Katy Burns: The art of getting someone else to pay for stuff

Monitor columnist
Sunday, June 18, 2017

Last November voters in Massachusetts – one of 26 states that offer citizens the use of the initiative, the ability to propose and vote on laws at the polls – voted to legalize recreational marijuana and set some parameters for the law’s scope. Among other things, the initiative called for a 12 percent tax on marijuana sales.

Initiative powers, though, vary by state. The procedure in the Bay State is called “indirect initiative” and it’s perhaps the most cumbersome and restrictive in the nation. This means the actual law has to be enacted by the elected legislature. And – surprise! – it gives the lawmakers plenty of room to mess with the details.

Which means that when the legislators finally got around to writing an actual law, the 12 percent tax had turned – who ever would have guessed it? – into 28 percent!

We are, after all, talking about Massachusetts.

As it happens, there was a certain citizen outcry, and late last week the legislature delayed passage of the law for a bit. I’ve little doubt it will be back, though, and at the higher rate. To which I can only say, “We should be doing this, not Massachusetts!”

Good grief, New Hampshire almost invented sin taxes and the high art of sponging off others! So why are we leaving the marijuana boom to Massachusetts?

Look at our history. I’m not sure just when our addiction to luring in outsiders to pay our bills started, but it was quite established when, in the last quarter of the 19th century, word got back that the land on the frontier – places like Ohio – was amazingly fertile. Without rocks!

As enterprising young folks lit out for the new promised land, our local leaders started pitching our half-abandoned farmsteads as ideal “country retreats” for outsiders. And at the same time, newly established grand hotels in our mountains – with their fresh, clean air and grand vistas – beckoned as respites to denizens of our eastern metropolises beset with heat, dirt and fetid air. Not to mention a whole lot of manure, which was a particularly notable feature of 19th century city streets.

Whatever helped to fill the state’s coffers was good. And that included gambling. Look at Salem’s Rockingham Park, now being demolished to make way for a no doubt splendid “mixed use development.” It thrived back in the golden years of horse racing last century, when glorious horse race palaces were among the few places where gambling was not only legal but celebrated.

As Peter Paul Jesep’s history Rockingham Park makes clear, the then-glamorous track drew headline-grabbing dignitaries – dancer Ruby Keeler and the crown prince of Liechtenstein! – to Salem and in its heyday generated over $100 million for the state’s coffers. In many years, according to Jesep, more than 20 percent of the state’s budget was generated by the track.

Horse racing was a great revenue generator, but so – at least briefly – was our commuter tax. In the early 1970s some crafty legislator came up with an income tax. Of course, not one real Granite Staters would pay. We just slapped a 4 percent income tax on folks who merely worked in this state but didn’t live here.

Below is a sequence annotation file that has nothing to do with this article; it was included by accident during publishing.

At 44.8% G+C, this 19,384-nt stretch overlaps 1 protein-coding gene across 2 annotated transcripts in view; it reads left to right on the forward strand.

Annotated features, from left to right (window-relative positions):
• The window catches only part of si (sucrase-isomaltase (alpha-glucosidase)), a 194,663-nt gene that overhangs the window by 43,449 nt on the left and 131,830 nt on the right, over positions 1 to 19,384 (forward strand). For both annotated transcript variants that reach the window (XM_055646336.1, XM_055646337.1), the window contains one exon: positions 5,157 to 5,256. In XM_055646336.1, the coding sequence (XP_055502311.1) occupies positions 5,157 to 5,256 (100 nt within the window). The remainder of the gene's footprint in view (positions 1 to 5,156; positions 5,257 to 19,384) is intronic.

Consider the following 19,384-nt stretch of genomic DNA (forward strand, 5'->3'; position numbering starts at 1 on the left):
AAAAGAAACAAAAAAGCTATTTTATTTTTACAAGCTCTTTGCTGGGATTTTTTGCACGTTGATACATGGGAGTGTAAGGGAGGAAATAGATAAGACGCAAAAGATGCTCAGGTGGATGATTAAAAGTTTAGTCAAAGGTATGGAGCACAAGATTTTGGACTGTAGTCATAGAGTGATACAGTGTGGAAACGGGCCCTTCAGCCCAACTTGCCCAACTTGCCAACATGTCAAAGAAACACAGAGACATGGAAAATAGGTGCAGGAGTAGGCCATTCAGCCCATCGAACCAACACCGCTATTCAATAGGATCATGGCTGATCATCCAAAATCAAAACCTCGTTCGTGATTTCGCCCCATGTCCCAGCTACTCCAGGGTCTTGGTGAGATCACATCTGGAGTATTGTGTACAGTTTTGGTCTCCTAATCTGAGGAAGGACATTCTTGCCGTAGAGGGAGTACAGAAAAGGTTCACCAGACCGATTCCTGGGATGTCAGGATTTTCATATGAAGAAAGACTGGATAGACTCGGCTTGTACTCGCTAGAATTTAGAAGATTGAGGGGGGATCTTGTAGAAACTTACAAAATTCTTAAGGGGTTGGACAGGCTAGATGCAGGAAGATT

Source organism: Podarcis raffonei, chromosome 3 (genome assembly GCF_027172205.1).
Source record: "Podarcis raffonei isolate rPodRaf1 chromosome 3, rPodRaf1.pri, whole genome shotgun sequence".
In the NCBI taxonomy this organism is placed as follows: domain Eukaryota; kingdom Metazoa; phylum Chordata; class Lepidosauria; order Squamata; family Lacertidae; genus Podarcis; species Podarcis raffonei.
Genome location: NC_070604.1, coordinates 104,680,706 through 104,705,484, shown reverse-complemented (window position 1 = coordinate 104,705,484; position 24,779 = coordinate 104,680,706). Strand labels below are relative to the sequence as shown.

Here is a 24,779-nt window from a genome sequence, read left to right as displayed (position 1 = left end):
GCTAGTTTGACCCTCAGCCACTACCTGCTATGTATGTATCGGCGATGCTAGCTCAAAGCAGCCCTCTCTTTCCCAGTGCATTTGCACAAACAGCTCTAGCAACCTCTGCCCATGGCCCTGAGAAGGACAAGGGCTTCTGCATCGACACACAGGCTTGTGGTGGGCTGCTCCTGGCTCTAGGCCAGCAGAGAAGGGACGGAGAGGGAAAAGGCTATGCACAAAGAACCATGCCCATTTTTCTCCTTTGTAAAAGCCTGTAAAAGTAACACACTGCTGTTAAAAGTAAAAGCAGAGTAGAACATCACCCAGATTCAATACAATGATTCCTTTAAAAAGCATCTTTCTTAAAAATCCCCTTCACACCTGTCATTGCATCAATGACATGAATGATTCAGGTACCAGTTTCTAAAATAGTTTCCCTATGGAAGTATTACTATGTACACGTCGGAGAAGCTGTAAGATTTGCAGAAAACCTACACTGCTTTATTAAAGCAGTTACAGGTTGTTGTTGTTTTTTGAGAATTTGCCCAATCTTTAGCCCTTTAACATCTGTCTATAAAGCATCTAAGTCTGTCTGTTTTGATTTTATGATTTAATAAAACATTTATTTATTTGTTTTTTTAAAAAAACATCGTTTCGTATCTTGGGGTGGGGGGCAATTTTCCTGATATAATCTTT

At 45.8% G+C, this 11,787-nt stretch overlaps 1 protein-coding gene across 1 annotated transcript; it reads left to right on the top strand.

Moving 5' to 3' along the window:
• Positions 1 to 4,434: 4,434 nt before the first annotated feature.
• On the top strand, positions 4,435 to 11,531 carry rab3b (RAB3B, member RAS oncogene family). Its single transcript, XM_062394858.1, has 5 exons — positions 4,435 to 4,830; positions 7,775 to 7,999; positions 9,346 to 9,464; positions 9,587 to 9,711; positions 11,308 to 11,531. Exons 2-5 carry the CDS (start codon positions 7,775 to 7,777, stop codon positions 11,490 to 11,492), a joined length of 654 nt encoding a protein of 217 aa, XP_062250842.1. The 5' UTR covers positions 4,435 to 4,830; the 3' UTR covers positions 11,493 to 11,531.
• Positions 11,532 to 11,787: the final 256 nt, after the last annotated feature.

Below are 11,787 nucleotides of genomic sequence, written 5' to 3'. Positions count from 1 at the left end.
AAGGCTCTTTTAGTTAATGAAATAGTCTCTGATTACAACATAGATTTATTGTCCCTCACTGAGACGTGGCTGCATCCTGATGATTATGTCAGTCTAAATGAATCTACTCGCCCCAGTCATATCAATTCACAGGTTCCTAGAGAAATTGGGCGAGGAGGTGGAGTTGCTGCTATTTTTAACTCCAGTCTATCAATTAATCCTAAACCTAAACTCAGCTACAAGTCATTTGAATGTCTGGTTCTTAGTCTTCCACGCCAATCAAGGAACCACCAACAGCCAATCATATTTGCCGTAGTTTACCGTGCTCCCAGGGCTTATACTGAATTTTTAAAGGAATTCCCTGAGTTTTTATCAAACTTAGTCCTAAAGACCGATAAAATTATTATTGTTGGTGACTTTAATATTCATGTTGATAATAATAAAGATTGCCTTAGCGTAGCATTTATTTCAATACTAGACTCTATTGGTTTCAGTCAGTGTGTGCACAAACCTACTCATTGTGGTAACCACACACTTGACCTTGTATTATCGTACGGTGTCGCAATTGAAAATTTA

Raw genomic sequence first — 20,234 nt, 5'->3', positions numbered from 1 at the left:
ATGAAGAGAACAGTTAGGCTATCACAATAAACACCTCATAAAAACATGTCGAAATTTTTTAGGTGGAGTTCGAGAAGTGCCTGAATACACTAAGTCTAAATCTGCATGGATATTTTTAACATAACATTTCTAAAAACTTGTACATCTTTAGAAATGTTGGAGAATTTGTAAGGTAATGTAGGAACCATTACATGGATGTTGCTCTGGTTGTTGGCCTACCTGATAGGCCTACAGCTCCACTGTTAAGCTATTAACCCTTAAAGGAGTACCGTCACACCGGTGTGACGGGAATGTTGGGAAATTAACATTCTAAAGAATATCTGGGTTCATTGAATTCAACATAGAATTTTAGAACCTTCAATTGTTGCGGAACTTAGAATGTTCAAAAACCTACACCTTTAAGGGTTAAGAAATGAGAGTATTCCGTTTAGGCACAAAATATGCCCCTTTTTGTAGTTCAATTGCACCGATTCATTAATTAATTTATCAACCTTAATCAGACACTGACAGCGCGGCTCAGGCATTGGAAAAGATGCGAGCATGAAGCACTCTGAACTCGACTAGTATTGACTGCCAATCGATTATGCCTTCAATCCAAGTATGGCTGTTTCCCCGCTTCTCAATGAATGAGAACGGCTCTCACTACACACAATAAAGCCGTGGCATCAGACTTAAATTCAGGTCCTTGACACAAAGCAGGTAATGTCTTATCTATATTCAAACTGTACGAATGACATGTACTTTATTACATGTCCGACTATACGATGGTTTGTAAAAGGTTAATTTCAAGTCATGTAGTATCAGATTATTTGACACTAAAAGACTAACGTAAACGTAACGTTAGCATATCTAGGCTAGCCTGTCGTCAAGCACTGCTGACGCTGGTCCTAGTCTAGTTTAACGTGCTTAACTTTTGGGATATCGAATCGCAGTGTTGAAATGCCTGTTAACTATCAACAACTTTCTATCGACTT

Pure genius! At least until an indignant U.S. Supreme Court told our lawmakers they were little more than highway bandits and should cut it out.

And more recently we had Mediscam, a wondrously complicated scheme concocted under Gov. Judd Gregg. It resulted in our siphoning millions of dollars from Medicaid and dumping them into our general fund, at least until the feds got wise to us and tightened the rules, making larceny less lucrative.

But horse racing may have been an early sign of our particular dependency on vice as well as outsiders, ideally combining the two in the Granite State’s favorite sins, smoking and drinking.

Today our borders and highways sport lavish state-run temples of booze to entice thirsty travelers. Cigarette supermarkets cluster along our state lines, and increasingly they’re joined by fireworks emporia. So why not add marijuana to the mix?

I’ll confess that before the splendid rapacity of the Bay State legislators drew my attention, I’d been a little uncertain about legal pot. Maybe we ought to be responsible, to wait, I thought, let other states experiment and get the kinks out of this great new merchandising opportunity.

But, hey, we didn’t do that with booze! Or with smokes! And now that we know they’re both poison, we’re still peddling them to all takers, at least of the legal age. And we’d do the same with dope, right? No sales to children!

Of course, to attract cross-border customers we’d tax it at a slightly lower rate than either Massachusetts or Maine, where pot is also now legal. That’s our modus operandi.

The state’s actual investment in cigarettes is virtually non-existent. They’re pure profit. And when it comes to liquor, we actually have socialized booze. We control it all with our state warehouse and palatial stores. So we get the taxes and the profit we get for selling the stuff! Pot would also cost taxpayers little, but the return to the state’s coffers would be large.

My goodness, people, we are New Hampshire. We introduced the modern state lottery, for heaven’s sake! And by week’s end it looked as if our Legislature will adopt highly addictive Keno to pay for full-day kindergarten. I mean, who else should? Surely not parents and taxpayers!

C’mon, Granite Staters. Booze and butts have served us well. Why not a little pot as well?

(“Monitor” columnist Katy Burns lives in Bow.)